Before he became a controversial journalist, Irishman Paul Kimmage was a cyclist. And a rather good one at that. In the mid to late 80s he rode for four years as a pro in Europe including multiple starts in the Tour de France. He even made it all the way to Paris in one of them. A true domestique, most of Kimmage’s riding career was spent in the shadow of more illustrious countrymen, Kelly and Roche, scraping together a modest living from pro races and criteriums – something that no doubt makes this brutally candid biography even more compelling. Whilst first published over 20 years ago, it’s still remarkably relevant today. Several additions to the original version add further relevance too. Be warned, this is no inspirational glory story. But it’s well written, carefully-considered and paints a fascinating picture of the less glamourous side of pro cycling, warts and all.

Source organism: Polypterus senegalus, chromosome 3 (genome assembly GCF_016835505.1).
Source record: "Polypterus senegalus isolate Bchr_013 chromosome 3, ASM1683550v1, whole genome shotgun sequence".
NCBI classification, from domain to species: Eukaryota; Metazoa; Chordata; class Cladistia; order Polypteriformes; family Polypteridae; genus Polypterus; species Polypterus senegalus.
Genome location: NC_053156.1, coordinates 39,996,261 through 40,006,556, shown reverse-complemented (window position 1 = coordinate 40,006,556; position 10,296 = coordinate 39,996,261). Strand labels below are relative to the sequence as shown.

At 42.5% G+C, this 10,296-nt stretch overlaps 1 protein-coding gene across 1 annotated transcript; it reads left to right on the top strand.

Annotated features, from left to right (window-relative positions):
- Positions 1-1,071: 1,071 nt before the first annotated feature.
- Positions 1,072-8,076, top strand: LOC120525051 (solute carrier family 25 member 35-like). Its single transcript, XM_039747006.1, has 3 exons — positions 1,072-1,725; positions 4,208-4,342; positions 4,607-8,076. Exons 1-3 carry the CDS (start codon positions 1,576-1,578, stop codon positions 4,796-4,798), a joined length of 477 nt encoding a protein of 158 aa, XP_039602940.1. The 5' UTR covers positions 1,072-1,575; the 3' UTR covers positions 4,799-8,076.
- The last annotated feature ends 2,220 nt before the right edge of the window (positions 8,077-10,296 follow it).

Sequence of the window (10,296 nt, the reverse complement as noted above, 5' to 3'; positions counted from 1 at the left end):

In one of the book’s more surprising moments (for me, anyway) Kimmage – an outspoken anti-doping campaigner – reveals he was no cleanskin, confessing to have ridden ‘charged up’ on more than one occasion during his riding career. He also tears shreds off reformed doper, and one of carbon addiction’s favourite riders, Mr David Millar. Not sure I agree with his assessment, but it’s always interesting to hear what those on the other side of the peloton think.

Well worth a read. 4 stars (out of 5).


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